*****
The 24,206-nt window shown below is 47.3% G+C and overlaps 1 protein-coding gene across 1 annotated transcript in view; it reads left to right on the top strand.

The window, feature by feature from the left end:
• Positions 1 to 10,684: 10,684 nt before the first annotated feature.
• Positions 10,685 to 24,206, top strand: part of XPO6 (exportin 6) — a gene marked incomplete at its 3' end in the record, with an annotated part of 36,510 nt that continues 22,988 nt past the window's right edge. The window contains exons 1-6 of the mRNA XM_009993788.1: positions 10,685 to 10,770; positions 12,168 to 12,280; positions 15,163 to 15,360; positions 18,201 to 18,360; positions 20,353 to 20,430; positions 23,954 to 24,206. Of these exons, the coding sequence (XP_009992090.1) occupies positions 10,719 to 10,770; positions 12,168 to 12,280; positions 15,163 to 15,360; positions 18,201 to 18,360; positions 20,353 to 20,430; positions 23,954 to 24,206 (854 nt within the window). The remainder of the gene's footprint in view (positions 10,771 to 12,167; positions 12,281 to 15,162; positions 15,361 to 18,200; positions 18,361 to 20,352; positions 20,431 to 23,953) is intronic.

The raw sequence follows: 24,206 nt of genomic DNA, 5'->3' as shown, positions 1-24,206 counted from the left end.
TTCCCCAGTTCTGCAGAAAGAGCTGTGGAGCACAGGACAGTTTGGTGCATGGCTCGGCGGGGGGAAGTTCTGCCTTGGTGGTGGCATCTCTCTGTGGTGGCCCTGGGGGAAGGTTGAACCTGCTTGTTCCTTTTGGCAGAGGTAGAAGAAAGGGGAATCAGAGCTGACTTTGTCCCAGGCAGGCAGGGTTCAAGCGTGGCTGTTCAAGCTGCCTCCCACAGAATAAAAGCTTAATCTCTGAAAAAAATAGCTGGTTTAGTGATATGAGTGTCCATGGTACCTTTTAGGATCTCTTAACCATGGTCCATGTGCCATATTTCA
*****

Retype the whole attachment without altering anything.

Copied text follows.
The 24,206-nt window shown below is 47.3% G+C and overlaps 1 protein-coding gene across 1 annotated transcript in view; it reads left to right on the top strand.

The window, feature by feature from the left end:
• Positions 1 to 10,684: 10,684 nt before the first annotated feature.
• Positions 10,685 to 24,206, top strand: part of XPO6 (exportin 6) — a gene marked incomplete at its 3' end in the record, with an annotated part of 36,510 nt that continues 22,988 nt past the window's right edge. The window contains exons 1-6 of the mRNA XM_009993788.1: positions 10,685 to 10,770; positions 12,168 to 12,280; positions 15,163 to 15,360; positions 18,201 to 18,360; positions 20,353 to 20,430; positions 23,954 to 24,206. Of these exons, the coding sequence (XP_009992090.1) occupies positions 10,719 to 10,770; positions 12,168 to 12,280; positions 15,163 to 15,360; positions 18,201 to 18,360; positions 20,353 to 20,430; positions 23,954 to 24,206 (854 nt within the window). The remainder of the gene's footprint in view (positions 10,771 to 12,167; positions 12,281 to 15,162; positions 15,361 to 18,200; positions 18,361 to 20,352; positions 20,431 to 23,953) is intronic.

The raw sequence follows: 24,206 nt of genomic DNA, 5'->3' as shown, positions 1-24,206 counted from the left end.
TTCCCCAGTTCTGCAGAAAGAGCTGTGGAGCACAGGACAGTTTGGTGCATGGCTCGGCGGGGGGAAGTTCTGCCTTGGTGGTGGCATCTCTCTGTGGTGGCCCTGGGGGAAGGTTGAACCTGCTTGTTCCTTTTGGCAGAGGTAGAAGAAAGGGGAATCAGAGCTGACTTTGTCCCAGGCAGGCAGGGTTCAAGCGTGGCTGTTCAAGCTGCCTCCCACAGAATAAAAGCTTAATCTCTGAAAAAAATAGCTGGTTTAGTGATATGAGTGTCCATGGTACCTTTTAGGATCTCTTAACCATGGTCCATGTGCCATATTTCA